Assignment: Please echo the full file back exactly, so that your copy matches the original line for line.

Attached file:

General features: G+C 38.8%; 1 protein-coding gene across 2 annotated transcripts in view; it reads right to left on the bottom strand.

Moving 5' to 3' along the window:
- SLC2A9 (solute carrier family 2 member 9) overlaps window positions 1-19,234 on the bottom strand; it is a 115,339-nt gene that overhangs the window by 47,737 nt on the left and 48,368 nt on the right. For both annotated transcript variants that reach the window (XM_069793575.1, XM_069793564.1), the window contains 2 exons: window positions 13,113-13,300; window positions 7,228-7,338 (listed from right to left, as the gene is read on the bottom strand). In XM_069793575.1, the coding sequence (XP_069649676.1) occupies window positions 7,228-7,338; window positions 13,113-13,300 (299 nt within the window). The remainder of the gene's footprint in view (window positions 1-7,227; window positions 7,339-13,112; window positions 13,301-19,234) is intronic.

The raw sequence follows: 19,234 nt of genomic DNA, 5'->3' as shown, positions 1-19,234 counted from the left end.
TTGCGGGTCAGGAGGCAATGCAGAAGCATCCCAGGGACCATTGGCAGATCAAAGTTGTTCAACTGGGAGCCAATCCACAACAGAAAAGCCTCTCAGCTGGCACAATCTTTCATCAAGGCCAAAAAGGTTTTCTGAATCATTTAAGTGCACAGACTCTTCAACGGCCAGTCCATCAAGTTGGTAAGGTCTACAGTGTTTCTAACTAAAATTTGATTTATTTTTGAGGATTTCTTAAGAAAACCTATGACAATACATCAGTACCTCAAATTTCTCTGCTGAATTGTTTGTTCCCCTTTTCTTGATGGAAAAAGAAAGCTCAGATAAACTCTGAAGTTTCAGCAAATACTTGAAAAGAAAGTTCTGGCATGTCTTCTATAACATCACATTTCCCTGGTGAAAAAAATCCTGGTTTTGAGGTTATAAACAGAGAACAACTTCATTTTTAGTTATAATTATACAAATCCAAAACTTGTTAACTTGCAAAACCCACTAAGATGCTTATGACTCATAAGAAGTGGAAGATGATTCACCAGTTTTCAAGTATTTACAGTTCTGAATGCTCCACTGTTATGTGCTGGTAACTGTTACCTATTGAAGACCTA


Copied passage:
General features: G+C 38.8%; 1 protein-coding gene across 2 annotated transcripts in view; it reads right to left on the bottom strand.

Moving 5' to 3' along the window:
- SLC2A9 (solute carrier family 2 member 9) overlaps window positions 1-19,234 on the bottom strand; it is a 115,339-nt gene that overhangs the window by 47,737 nt on the left and 48,368 nt on the right. For both annotated transcript variants that reach the window (XM_069793575.1, XM_069793564.1), the window contains 2 exons: window positions 13,113-13,300; window positions 7,228-7,338 (listed from right to left, as the gene is read on the bottom strand). In XM_069793575.1, the coding sequence (XP_069649676.1) occupies window positions 7,228-7,338; window positions 13,113-13,300 (299 nt within the window). The remainder of the gene's footprint in view (window positions 1-7,227; window positions 7,339-13,112; window positions 13,301-19,234) is intronic.

The raw sequence follows: 19,234 nt of genomic DNA, 5'->3' as shown, positions 1-19,234 counted from the left end.
TTGCGGGTCAGGAGGCAATGCAGAAGCATCCCAGGGACCATTGGCAGATCAAAGTTGTTCAACTGGGAGCCAATCCACAACAGAAAAGCCTCTCAGCTGGCACAATCTTTCATCAAGGCCAAAAAGGTTTTCTGAATCATTTAAGTGCACAGACTCTTCAACGGCCAGTCCATCAAGTTGGTAAGGTCTACAGTGTTTCTAACTAAAATTTGATTTATTTTTGAGGATTTCTTAAGAAAACCTATGACAATACATCAGTACCTCAAATTTCTCTGCTGAATTGTTTGTTCCCCTTTTCTTGATGGAAAAAGAAAGCTCAGATAAACTCTGAAGTTTCAGCAAATACTTGAAAAGAAAGTTCTGGCATGTCTTCTATAACATCACATTTCCCTGGTGAAAAAAATCCTGGTTTTGAGGTTATAAACAGAGAACAACTTCATTTTTAGTTATAATTATACAAATCCAAAACTTGTTAACTTGCAAAACCCACTAAGATGCTTATGACTCATAAGAAGTGGAAGATGATTCACCAGTTTTCAAGTATTTACAGTTCTGAATGCTCCACTGTTATGTGCTGGTAACTGTTACCTATTGAAGACCTA